2004 Madrid Bombings, Iran – Additions as of May 11, 2008

Again this week, most of the new entries in the 9/11 Timeline focus on the 2004 Madrid bombings. Shortly after 9/11, investigators linked together a cell in Madrid, London-based cleric Abu Qatada, and the "Hamburg Cell", and Spanish police monitored a house where the Madrid bombers would later build the bombs. They failed to arrest the bombers for common crimes they committed, but focused on one of the bombers' apartments, and increased surveillance of them in spring 2003. Shortly before the attacks, Spanish intelligence linked one of bombing masterminds to an al-Qaeda suicide bomber, and is alleged to have knowledge of the deal in which the bombers purchased the explosives used in the attacks. Indeed, the bombers, including the one that transported to the explosives to Madrid, made numerous calls that were monitored by the authorities.

After the bombings, the outgoing Spanish government wiped records about an attempt to blame Basque separatists, while the police ignored an informant's tip, and failed to search the house where the bombs were built, allowing key suspects to escape. The government also announced the arrest of one of the bombers, causing others to flee, and actually called one of the bombers in hiding, which they later attempted to cover up. Arrest warrants were finally issued in late March, and preparations began for a raid on one of the bombers' hideouts, where seven of the bombers blew themselves up, apparently after getting permission to do so from Abu Qatada. One of the bombers was later shown to be linked to a government bomb squad, and an informant exposed a plot to bomb the high court in Madrid.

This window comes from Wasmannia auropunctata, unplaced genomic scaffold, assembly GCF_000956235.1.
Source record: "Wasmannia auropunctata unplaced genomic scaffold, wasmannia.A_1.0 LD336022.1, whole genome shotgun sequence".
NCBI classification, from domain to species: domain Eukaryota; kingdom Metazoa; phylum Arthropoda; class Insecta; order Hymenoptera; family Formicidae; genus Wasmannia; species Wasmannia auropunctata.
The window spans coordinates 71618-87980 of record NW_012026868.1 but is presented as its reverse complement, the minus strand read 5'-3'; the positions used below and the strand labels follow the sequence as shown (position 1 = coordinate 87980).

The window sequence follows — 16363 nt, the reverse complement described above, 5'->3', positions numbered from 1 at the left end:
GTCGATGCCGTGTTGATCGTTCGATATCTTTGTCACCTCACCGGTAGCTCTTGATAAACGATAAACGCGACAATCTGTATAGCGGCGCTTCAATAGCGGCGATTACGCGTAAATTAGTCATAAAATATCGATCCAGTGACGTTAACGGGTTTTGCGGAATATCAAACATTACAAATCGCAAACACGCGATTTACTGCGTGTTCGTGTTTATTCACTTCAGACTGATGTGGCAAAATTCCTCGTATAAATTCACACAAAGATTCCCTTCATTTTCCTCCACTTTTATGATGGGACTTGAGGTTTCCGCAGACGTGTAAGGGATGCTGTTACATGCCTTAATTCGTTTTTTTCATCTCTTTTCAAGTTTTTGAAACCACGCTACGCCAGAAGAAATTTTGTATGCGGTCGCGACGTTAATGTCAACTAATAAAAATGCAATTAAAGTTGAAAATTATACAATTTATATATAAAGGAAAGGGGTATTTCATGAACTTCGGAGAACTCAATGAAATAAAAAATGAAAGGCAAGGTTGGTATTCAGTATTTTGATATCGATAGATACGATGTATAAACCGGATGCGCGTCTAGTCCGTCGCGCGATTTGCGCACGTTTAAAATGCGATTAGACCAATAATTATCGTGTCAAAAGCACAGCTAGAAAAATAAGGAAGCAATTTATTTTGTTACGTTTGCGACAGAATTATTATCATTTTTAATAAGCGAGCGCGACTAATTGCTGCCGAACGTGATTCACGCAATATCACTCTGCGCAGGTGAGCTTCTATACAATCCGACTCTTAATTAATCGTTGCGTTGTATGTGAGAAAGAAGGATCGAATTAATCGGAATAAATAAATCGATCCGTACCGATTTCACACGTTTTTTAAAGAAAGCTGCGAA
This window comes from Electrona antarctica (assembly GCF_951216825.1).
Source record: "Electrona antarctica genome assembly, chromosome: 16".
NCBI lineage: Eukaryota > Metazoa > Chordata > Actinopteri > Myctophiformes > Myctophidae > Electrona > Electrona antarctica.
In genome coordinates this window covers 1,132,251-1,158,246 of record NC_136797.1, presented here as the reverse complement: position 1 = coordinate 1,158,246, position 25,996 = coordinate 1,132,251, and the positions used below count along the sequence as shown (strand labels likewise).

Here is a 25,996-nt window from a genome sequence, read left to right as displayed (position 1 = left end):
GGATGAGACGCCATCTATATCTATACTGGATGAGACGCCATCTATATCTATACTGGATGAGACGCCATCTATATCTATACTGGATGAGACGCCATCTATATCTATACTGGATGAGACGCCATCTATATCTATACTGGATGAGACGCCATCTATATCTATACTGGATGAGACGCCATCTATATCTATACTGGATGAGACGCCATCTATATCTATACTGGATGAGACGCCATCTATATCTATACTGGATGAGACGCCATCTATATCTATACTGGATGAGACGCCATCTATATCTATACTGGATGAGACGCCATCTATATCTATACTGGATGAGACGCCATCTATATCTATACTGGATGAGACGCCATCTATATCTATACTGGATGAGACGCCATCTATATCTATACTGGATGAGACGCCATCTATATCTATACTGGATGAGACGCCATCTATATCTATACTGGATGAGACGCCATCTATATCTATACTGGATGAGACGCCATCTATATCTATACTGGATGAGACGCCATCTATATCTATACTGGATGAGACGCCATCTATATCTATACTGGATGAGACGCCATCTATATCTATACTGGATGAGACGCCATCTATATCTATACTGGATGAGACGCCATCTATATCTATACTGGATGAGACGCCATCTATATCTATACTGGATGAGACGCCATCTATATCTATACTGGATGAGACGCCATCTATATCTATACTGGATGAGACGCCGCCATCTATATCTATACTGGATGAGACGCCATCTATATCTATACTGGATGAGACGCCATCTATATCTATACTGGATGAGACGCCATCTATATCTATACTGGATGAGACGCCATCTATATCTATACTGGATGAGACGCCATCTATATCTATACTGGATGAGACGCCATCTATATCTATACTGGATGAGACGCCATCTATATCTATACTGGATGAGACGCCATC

Some new entries add to the section about alleged low-level co-operation between Iran and al-Qaeda. According to the 9/11 Commission, some of the 9/11 hijackers traveled through Iran before the attacks. However, there is some evidence contradicting these claims.

Miscellaneous entries point out that preparations were underway for President Bush's later arrival at the Pentagon about an hour before it was hit on 9/11, and that emergency responders there experienced communication problems. A former Indonesian military officer is reported to have confessed a role in the 2002 Bali bombings, and a Saudi government charity linked to the attacks remained open. Finally, Alec Station, the CIA's bin Laden unit, halted operations linked to al-Qaeda's Malaysia summit around January 15, 2000.

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